October, 155: A Questionnaire on Materialisms (2016)

6 March 2016, dusan

“Recent philosophical tendencies of “Actor-Network Theory,” “Thing Theory,” “Object-Oriented Ontology,” “Speculative Realism,”and “Vibrant Materialism,” have profoundly challenged the centrality of subjectivity in the humanities and, arguably, the perspectives that theories of the subject from the psychoanalytic to the Foucauldian have afforded (on the operations of power, the production of difference, and the constitution of the social, for instance). At least four moves characterize these discourses:

• Attempting to think the reality of objects beyond human meanings and uses. This other reality is often rooted in “thingness” or an animate materiality.
• Asserting that humans and objects form networks or assemblages across which agency and even consciousness are distributed.
• Shifting from epistemology, in all of its relation to critique, to ontology, where the being of things is valued alongside that of persons.
• Situating modernity in geological time with the concept of the “Anthropocene,” an era defined by the destructive ecological effects of human industry.

Many artists and curators, particularly in the UK, Germany, and the United States, appear deeply influenced by this shift. Is it possible, or desirable, to decenter the human in discourse on art in particular? What is gained in the attempt, and what—or who—disappears from view? Is human difference—gender, race, power of all kinds—elided? What are the risks in assigning agency to objects; does it absolve us of responsibility, or offer a new platform for politics?” (from the introduction)

Responses by Emily Apter, Ed Atkins, Armen Avanessian, Bill Brown, Giuliana Bruno, Julia Bryan-Wilson, D. Graham Burnett, Mel Y. Chen, Andrew Cole, Christoph Cox, Suhail Malik, T. J. Demos, Jeff Dolven, David T. Doris, Helmut Draxler, Patricia Falguières, Peter Galison, Alexander R. Galloway, Rachel Haidu, Graham Harman, Camille Henrot, Brooke Holmes, Tim Ingold, Caroline A. Jones, Alex Kitnick, Sam Lewitt, Helen Molesworth, Alexander Nemerov, Michael Newman, Spyros Papapetros, Susanne Pfeffer, Gregor Quack, Charles Ray, Matthew Ritchie, André Rottmann, Amie Siegel, Kerstin Stakemeier, Artie Vierkant, McKenzie Wark, Eyal Weizman, Christopher S. Wood, and Zhang Ga.

Edited by David Joselit, Carrie Lambert-Beatty, and Hal Foster
Publisher MIT Press, Winter 2016
ISSN 0162-2870
108 pages

PDF (updated on 2017-11-24)

Luciana Parisi: Contagious Architecture: Computation, Aesthetics, and Space (2013)

20 February 2015, dusan

“In Contagious Architecture, Luciana Parisi offers a philosophical inquiry into the status of the algorithm in architectural and interaction design. Her thesis is that algorithmic computation is not simply an abstract mathematical tool but constitutes a mode of thought in its own right, in that its operation extends into forms of abstraction that lie beyond direct human cognition and control. These include modes of infinity, contingency, and indeterminacy, as well as incomputable quantities underlying the iterative process of algorithmic processing.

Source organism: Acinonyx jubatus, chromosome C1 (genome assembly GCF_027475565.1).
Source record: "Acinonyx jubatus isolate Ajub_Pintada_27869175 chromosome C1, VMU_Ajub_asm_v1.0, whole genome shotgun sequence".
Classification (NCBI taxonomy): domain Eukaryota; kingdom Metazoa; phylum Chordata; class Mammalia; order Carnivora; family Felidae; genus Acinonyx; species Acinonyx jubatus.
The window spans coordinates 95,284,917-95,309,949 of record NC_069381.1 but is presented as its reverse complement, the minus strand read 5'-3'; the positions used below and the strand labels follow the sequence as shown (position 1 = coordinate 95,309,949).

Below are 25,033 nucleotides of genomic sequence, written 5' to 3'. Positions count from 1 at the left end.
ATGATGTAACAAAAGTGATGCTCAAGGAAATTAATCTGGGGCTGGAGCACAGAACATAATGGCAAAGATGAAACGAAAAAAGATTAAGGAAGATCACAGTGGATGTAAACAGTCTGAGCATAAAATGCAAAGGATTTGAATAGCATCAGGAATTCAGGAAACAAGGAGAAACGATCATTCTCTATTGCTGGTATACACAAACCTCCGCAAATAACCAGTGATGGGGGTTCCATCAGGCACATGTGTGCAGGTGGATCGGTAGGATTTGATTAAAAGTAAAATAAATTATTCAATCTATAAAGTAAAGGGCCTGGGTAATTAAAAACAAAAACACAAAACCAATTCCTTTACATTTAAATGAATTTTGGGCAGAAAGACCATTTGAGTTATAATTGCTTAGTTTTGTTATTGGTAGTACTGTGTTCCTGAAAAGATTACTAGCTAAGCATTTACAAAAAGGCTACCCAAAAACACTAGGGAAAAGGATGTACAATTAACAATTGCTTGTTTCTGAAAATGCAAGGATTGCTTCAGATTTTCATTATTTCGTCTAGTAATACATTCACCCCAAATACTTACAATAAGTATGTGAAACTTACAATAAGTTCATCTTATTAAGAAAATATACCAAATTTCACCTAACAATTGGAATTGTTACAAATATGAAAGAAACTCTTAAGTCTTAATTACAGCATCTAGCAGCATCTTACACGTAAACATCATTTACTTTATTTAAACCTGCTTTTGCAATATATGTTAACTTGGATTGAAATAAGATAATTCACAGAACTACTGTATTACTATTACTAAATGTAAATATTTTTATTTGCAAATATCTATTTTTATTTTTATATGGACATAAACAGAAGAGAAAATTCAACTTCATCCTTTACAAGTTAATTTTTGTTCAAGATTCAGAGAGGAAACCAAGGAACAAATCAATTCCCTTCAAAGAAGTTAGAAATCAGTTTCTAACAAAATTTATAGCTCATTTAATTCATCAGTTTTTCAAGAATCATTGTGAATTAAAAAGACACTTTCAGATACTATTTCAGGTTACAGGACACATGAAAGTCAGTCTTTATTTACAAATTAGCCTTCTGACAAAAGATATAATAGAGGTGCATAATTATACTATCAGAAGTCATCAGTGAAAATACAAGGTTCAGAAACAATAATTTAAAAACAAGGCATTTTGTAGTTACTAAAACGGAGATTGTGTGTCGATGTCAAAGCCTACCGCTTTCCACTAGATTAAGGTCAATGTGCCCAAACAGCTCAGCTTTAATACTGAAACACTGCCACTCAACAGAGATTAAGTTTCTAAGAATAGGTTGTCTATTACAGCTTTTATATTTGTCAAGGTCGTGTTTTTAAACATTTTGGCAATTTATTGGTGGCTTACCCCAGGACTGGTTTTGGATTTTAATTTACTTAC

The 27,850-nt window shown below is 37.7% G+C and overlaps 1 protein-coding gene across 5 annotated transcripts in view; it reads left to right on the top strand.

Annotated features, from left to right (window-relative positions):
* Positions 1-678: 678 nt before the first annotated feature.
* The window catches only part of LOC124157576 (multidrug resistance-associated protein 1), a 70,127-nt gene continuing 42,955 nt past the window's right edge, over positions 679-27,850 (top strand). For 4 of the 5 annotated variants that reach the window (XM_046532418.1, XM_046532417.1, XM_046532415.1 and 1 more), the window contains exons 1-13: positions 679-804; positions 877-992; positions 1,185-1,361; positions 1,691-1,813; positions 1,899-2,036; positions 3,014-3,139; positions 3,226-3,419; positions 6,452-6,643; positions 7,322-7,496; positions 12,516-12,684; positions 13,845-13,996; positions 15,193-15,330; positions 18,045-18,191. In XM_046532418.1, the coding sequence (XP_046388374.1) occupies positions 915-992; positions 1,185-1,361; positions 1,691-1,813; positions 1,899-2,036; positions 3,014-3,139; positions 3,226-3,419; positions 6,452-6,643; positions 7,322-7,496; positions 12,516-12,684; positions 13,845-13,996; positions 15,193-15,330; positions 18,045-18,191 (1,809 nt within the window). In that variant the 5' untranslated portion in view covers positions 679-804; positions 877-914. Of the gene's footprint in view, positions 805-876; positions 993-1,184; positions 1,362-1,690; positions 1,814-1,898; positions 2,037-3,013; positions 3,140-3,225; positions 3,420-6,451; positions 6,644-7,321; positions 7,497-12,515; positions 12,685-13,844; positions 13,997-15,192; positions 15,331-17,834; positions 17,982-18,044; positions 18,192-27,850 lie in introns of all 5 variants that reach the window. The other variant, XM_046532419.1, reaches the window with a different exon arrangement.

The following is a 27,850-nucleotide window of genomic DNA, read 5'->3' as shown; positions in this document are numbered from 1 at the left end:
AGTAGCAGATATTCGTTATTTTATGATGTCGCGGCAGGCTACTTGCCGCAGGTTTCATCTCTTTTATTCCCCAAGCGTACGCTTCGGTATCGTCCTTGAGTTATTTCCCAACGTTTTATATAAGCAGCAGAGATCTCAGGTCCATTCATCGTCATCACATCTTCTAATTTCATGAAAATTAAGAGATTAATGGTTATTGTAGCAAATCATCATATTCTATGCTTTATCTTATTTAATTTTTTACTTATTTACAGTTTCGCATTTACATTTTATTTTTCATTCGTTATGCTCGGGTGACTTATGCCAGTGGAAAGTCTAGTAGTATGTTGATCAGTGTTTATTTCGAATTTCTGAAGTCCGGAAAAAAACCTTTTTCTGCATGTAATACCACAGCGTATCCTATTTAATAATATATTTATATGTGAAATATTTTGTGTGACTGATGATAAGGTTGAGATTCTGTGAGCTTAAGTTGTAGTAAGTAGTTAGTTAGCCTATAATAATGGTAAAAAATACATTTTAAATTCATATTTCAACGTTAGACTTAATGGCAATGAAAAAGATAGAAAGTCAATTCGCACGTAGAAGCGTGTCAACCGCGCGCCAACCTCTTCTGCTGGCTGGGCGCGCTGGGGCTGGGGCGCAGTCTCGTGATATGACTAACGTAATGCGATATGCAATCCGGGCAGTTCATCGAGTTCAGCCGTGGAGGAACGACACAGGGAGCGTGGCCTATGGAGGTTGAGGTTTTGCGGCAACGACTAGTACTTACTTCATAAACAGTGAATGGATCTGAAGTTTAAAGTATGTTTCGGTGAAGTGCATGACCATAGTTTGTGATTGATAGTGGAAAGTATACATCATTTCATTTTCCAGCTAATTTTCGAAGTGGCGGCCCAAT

The main philosophical source for the project is Alfred North Whitehead, whose process philosophy is specifically designed to provide a vocabulary for “modes of thought” exhibiting various degrees of autonomy from human agency even as they are mobilized by it. Because algorithmic processing lies at the heart of the design practices now reshaping our world—from the physical spaces of our built environment to the networked spaces of digital culture—the nature of algorithmic thought is a topic of pressing importance that reraises questions of control and, ultimately, power. Contagious Architecture revisits cybernetic theories of control and information theory’s notion of the incomputable in light of this rethinking of the role of algorithmic thought. Informed by recent debates in political and cultural theory around the changing landscape of power, it links the nature of abstraction to a new theory of power adequate to the complexities of the digital world.”

Publisher MIT Press, 2013
Technologies of Lived Abstraction series
ISBN 0262018632, 9780262018630
392 pages

For a New Computational Aesthetics: Algorithmic Environments as Actual Objects lecture by Parisi (2012, video, 72 min).

Reviews: Lecomte (Mute, 2013), Ikoniadou (Computational Culture, 2014).


PDF (24 MB)

Matthew Fuller, Andrew Goffey: Evil Media (2012)

30 November 2013, dusan

Evil Media develops a philosophy of media power that extends the concept of media beyond its tried and trusted use in the games of meaning, symbolism, and truth. It addresses the gray zones in which media exist as corporate work systems, algorithms and data structures, twenty-first century self-improvement manuals, and pharmaceutical techniques. Evil Media invites the reader to explore and understand the abstract infrastructure of the present day. From search engines to flirting strategies, from the value of institutional stupidity to the malicious minutiae of databases, this book shows how the devil is in the details.

The title takes the imperative “Don’t be evil” and asks, what would be done any differently in contemporary computational and networked media were that maxim reversed.

Media here are about much more and much less than symbols, stories, information, or communication: media do things. They incite and provoke, twist and bend, leak and manage. In a series of provocative stratagems designed to be used, Evil Media sets its reader an ethical challenge: either remain a transparent intermediary in the networks and chains of communicative power or become oneself an active, transformative medium.”

Publisher MIT Press, 2012
ISBN 0262304406, 9780262304405
235 pages

Review: Nicholas Holm (Media Int’l AU, 2013).
Evil media on Monoskop wiki


PDF (updated on 2016-10-13)
HTML (added on 2015-8-28)

See also YoHa, et al., Evil Media Distribution Centre, 2013.